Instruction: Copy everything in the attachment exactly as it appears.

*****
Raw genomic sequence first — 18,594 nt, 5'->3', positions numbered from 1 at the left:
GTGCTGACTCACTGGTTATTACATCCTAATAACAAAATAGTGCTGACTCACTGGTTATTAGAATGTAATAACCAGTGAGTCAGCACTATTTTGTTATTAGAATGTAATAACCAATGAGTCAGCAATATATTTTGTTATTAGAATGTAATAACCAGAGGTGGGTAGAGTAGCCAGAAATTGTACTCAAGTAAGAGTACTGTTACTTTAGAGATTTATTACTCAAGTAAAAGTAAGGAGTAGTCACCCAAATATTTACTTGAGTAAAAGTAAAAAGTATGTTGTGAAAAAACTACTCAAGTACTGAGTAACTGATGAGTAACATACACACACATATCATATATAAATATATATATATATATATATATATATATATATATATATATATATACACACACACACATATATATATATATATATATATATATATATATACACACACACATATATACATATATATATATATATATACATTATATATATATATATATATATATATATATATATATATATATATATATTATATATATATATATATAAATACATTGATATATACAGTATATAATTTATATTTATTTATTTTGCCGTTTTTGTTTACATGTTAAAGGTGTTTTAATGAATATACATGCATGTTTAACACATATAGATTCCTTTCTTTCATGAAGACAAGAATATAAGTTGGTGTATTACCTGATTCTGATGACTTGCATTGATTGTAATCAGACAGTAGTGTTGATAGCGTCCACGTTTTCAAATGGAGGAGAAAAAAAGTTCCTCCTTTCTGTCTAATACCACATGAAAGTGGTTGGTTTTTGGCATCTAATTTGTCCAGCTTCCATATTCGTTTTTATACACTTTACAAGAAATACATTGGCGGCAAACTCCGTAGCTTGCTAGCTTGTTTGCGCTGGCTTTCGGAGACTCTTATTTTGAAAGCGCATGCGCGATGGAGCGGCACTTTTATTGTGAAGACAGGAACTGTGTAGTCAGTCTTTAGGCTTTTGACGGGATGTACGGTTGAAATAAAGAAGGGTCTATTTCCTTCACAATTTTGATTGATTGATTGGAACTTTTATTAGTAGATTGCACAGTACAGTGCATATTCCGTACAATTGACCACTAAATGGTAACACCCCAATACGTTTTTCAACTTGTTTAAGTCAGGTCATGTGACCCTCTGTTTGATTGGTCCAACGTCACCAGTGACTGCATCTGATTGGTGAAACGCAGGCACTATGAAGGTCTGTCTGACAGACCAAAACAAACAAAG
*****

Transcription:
Raw genomic sequence first — 18,594 nt, 5'->3', positions numbered from 1 at the left:
GTGCTGACTCACTGGTTATTACATCCTAATAACAAAATAGTGCTGACTCACTGGTTATTAGAATGTAATAACCAGTGAGTCAGCACTATTTTGTTATTAGAATGTAATAACCAATGAGTCAGCAATATATTTTGTTATTAGAATGTAATAACCAGAGGTGGGTAGAGTAGCCAGAAATTGTACTCAAGTAAGAGTACTGTTACTTTAGAGATTTATTACTCAAGTAAAAGTAAGGAGTAGTCACCCAAATATTTACTTGAGTAAAAGTAAAAAGTATGTTGTGAAAAAACTACTCAAGTACTGAGTAACTGATGAGTAACATACACACACATATCATATATAAATATATATATATATATATATATATATATATATATATATATATATACACACACACACATATATATATATATATATATATATATATATATACACACACACATATATACATATATATATATATATATACATTATATATATATATATATATATATATATATATATATATATATATATATTATATATATATATATATAAATACATTGATATATACAGTATATAATTTATATTTATTTATTTTGCCGTTTTTGTTTACATGTTAAAGGTGTTTTAATGAATATACATGCATGTTTAACACATATAGATTCCTTTCTTTCATGAAGACAAGAATATAAGTTGGTGTATTACCTGATTCTGATGACTTGCATTGATTGTAATCAGACAGTAGTGTTGATAGCGTCCACGTTTTCAAATGGAGGAGAAAAAAAGTTCCTCCTTTCTGTCTAATACCACATGAAAGTGGTTGGTTTTTGGCATCTAATTTGTCCAGCTTCCATATTCGTTTTTATACACTTTACAAGAAATACATTGGCGGCAAACTCCGTAGCTTGCTAGCTTGTTTGCGCTGGCTTTCGGAGACTCTTATTTTGAAAGCGCATGCGCGATGGAGCGGCACTTTTATTGTGAAGACAGGAACTGTGTAGTCAGTCTTTAGGCTTTTGACGGGATGTACGGTTGAAATAAAGAAGGGTCTATTTCCTTCACAATTTTGATTGATTGATTGGAACTTTTATTAGTAGATTGCACAGTACAGTGCATATTCCGTACAATTGACCACTAAATGGTAACACCCCAATACGTTTTTCAACTTGTTTAAGTCAGGTCATGTGACCCTCTGTTTGATTGGTCCAACGTCACCAGTGACTGCATCTGATTGGTGAAACGCAGGCACTATGAAGGTCTGTCTGACAGACCAAAACAAACAAAG